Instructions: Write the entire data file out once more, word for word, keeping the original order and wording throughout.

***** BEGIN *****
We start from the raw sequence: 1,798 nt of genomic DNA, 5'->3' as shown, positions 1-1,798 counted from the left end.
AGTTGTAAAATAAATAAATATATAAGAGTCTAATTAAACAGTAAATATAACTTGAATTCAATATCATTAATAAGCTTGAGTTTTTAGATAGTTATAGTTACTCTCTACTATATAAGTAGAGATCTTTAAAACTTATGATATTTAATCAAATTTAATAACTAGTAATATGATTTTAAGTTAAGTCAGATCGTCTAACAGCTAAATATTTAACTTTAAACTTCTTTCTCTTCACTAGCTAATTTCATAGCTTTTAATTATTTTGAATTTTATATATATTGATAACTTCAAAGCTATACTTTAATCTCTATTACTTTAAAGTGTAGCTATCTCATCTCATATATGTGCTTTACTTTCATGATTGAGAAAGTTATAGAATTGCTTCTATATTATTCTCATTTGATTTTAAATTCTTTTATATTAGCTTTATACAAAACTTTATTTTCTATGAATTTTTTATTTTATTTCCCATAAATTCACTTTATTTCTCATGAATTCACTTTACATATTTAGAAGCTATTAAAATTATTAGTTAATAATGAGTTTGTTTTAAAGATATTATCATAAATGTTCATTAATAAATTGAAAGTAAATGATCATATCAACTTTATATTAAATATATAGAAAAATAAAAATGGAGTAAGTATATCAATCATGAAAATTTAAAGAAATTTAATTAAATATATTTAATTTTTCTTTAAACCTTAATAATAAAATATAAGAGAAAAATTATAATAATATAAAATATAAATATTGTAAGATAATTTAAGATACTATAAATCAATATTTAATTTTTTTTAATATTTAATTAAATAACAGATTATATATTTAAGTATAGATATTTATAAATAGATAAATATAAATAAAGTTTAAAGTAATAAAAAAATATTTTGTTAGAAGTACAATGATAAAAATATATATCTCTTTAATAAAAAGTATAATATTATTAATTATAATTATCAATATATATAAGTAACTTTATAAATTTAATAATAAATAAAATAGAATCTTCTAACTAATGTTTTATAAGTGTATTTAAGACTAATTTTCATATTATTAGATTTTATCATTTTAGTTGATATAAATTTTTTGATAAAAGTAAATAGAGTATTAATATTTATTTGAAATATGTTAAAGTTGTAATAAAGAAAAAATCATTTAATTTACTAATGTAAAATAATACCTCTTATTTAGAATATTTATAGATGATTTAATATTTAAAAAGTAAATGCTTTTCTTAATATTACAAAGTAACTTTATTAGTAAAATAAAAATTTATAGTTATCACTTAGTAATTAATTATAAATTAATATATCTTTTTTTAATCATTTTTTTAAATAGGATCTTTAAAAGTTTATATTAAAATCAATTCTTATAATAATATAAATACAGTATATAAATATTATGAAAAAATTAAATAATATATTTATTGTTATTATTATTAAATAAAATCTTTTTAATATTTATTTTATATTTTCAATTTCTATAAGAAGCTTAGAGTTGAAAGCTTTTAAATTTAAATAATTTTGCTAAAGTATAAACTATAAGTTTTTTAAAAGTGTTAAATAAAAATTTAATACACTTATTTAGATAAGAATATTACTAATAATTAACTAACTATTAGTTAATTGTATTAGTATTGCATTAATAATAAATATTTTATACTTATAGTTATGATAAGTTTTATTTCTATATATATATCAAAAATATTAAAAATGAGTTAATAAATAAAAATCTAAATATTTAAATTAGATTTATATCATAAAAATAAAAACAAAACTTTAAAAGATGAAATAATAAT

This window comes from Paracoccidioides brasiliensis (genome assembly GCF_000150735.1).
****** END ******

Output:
We start from the raw sequence: 1,798 nt of genomic DNA, 5'->3' as shown, positions 1-1,798 counted from the left end.
AGTTGTAAAATAAATAAATATATAAGAGTCTAATTAAACAGTAAATATAACTTGAATTCAATATCATTAATAAGCTTGAGTTTTTAGATAGTTATAGTTACTCTCTACTATATAAGTAGAGATCTTTAAAACTTATGATATTTAATCAAATTTAATAACTAGTAATATGATTTTAAGTTAAGTCAGATCGTCTAACAGCTAAATATTTAACTTTAAACTTCTTTCTCTTCACTAGCTAATTTCATAGCTTTTAATTATTTTGAATTTTATATATATTGATAACTTCAAAGCTATACTTTAATCTCTATTACTTTAAAGTGTAGCTATCTCATCTCATATATGTGCTTTACTTTCATGATTGAGAAAGTTATAGAATTGCTTCTATATTATTCTCATTTGATTTTAAATTCTTTTATATTAGCTTTATACAAAACTTTATTTTCTATGAATTTTTTATTTTATTTCCCATAAATTCACTTTATTTCTCATGAATTCACTTTACATATTTAGAAGCTATTAAAATTATTAGTTAATAATGAGTTTGTTTTAAAGATATTATCATAAATGTTCATTAATAAATTGAAAGTAAATGATCATATCAACTTTATATTAAATATATAGAAAAATAAAAATGGAGTAAGTATATCAATCATGAAAATTTAAAGAAATTTAATTAAATATATTTAATTTTTCTTTAAACCTTAATAATAAAATATAAGAGAAAAATTATAATAATATAAAATATAAATATTGTAAGATAATTTAAGATACTATAAATCAATATTTAATTTTTTTTAATATTTAATTAAATAACAGATTATATATTTAAGTATAGATATTTATAAATAGATAAATATAAATAAAGTTTAAAGTAATAAAAAAATATTTTGTTAGAAGTACAATGATAAAAATATATATCTCTTTAATAAAAAGTATAATATTATTAATTATAATTATCAATATATATAAGTAACTTTATAAATTTAATAATAAATAAAATAGAATCTTCTAACTAATGTTTTATAAGTGTATTTAAGACTAATTTTCATATTATTAGATTTTATCATTTTAGTTGATATAAATTTTTTGATAAAAGTAAATAGAGTATTAATATTTATTTGAAATATGTTAAAGTTGTAATAAAGAAAAAATCATTTAATTTACTAATGTAAAATAATACCTCTTATTTAGAATATTTATAGATGATTTAATATTTAAAAAGTAAATGCTTTTCTTAATATTACAAAGTAACTTTATTAGTAAAATAAAAATTTATAGTTATCACTTAGTAATTAATTATAAATTAATATATCTTTTTTTAATCATTTTTTTAAATAGGATCTTTAAAAGTTTATATTAAAATCAATTCTTATAATAATATAAATACAGTATATAAATATTATGAAAAAATTAAATAATATATTTATTGTTATTATTATTAAATAAAATCTTTTTAATATTTATTTTATATTTTCAATTTCTATAAGAAGCTTAGAGTTGAAAGCTTTTAAATTTAAATAATTTTGCTAAAGTATAAACTATAAGTTTTTTAAAAGTGTTAAATAAAAATTTAATACACTTATTTAGATAAGAATATTACTAATAATTAACTAACTATTAGTTAATTGTATTAGTATTGCATTAATAATAAATATTTTATACTTATAGTTATGATAAGTTTTATTTCTATATATATATCAAAAATATTAAAAATGAGTTAATAAATAAAAATCTAAATATTTAAATTAGATTTATATCATAAAAATAAAAACAAAACTTTAAAAGATGAAATAATAAT

This window comes from Paracoccidioides brasiliensis (genome assembly GCF_000150735.1).